Sunday Life

Omagh bomb security gaffe
Wanted man held in Wales but is released

By Alan Murray
12 September 2004

Mystery still surrounds why the PSNI was not told that a man, wanted for interview about the Omagh bombing, was detained for over three hours, at Cardiff airport, before being freed.

For local police are still to explain to victims' families why they weren't told that professional car thief, Paddy Dixon, was held and then freed by Customs officers in Wales, in July, after he was detected carrying a large quantity of cigarettes and cash.

The officer leading the Omagh inquiry, Superintendent Norman Baxter has been trying to interview Dixon for 18 months, about his possible knowledge of the planning of the Real IRA attack.

But, even though the car thief is protected within a Garda Witness Protection programme, Baxter's detectives haven't been allowed to speak to him.

Dixon's Garda handler, Sgt John White, has confirmed that he was a registered informant, who stole several cars for the Real IRA for use in bombings, prior to August, 1998.

He says that prior to Omagh, Dixon was asked by the Real IRA to find a Vauxhall car for use in major bombing, but was then told one had already been stolen.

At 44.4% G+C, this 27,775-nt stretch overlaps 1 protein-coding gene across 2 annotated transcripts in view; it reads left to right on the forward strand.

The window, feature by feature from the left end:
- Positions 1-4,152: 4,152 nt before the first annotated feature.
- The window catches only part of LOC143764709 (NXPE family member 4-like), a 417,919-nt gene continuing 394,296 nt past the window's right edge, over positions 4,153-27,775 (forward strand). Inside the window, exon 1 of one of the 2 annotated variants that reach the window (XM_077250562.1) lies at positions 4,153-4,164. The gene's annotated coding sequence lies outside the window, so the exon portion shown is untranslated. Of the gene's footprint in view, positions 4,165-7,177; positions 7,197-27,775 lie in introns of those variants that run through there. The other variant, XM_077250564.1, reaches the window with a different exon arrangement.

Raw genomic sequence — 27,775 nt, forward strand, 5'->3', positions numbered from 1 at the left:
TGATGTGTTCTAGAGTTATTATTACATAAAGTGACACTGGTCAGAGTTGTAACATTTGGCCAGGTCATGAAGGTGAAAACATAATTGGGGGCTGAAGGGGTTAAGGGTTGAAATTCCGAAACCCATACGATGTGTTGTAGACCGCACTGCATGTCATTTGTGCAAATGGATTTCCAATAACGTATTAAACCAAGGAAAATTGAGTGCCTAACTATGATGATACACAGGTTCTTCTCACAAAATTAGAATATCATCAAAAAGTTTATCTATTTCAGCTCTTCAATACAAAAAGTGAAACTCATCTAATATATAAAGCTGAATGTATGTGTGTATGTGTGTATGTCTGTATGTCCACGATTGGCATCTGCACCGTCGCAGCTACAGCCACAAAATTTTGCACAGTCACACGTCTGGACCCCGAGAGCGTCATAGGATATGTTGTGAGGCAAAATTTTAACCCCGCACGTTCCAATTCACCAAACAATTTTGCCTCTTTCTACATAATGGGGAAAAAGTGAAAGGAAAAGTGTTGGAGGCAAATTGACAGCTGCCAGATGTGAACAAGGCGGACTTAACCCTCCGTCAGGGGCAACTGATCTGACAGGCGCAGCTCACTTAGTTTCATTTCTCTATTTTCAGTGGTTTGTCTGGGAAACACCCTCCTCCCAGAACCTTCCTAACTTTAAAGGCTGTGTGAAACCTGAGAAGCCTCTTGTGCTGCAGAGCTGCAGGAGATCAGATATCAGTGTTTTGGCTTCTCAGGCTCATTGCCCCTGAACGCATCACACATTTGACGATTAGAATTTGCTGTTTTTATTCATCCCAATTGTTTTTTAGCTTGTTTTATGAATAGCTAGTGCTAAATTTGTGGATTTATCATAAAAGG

But, the information was never transmitted to the RUC by the Garda, and the Omagh bomb car was able to travel undetected from the Republic to Northern Ireland, with the devastating 300lbs device on board.

Michael Gallagher, whose son Aidan was killed in the bomb, asked Hugh Orde to explain why the PSNI wasn't made aware by Customs and Excise, that Dixon had been detained in Cardiff.

Despite writing to the Chief Constable, a month ago, he still hasn't got an explanation.

"I received a letter from the Chief Constable, dated August 9, merely saying he'd passed the correspondence to the Crime Operations Assistant Chief Constable, Sam Kinkaid. But, that's as much as I've got in response so far," he said on Friday.

Mr Gallagher, who is chairman of the Omagh Support and Self Help Group, sent a copy of the letter to the Home Secretary, David Blunkett, and the Secretary of State.

"Norman Baxter has made several requests to interview Dixon without success," said Mr Gallagher.

"Then, when Dixon is stopped in the UK, he is allowed to go without the PSNI being told he was in Cardiff.

"I've asked the Chief Constable to advise me if the PSNI has made all UK law enforcement agencies aware that they have an interest in Dixon, but so far I haven't received any response of substance", Michael Gallagher said.

A PSNI spokesman refused to comment on why the force wasn't advised by Customs that Dixon had been detained in Wales.

He said Michael Gallagher's letter was "receiving attention". And, a Customs & Excise spokesman, said they weren't prepared to comment about the embarrassing gaffe.

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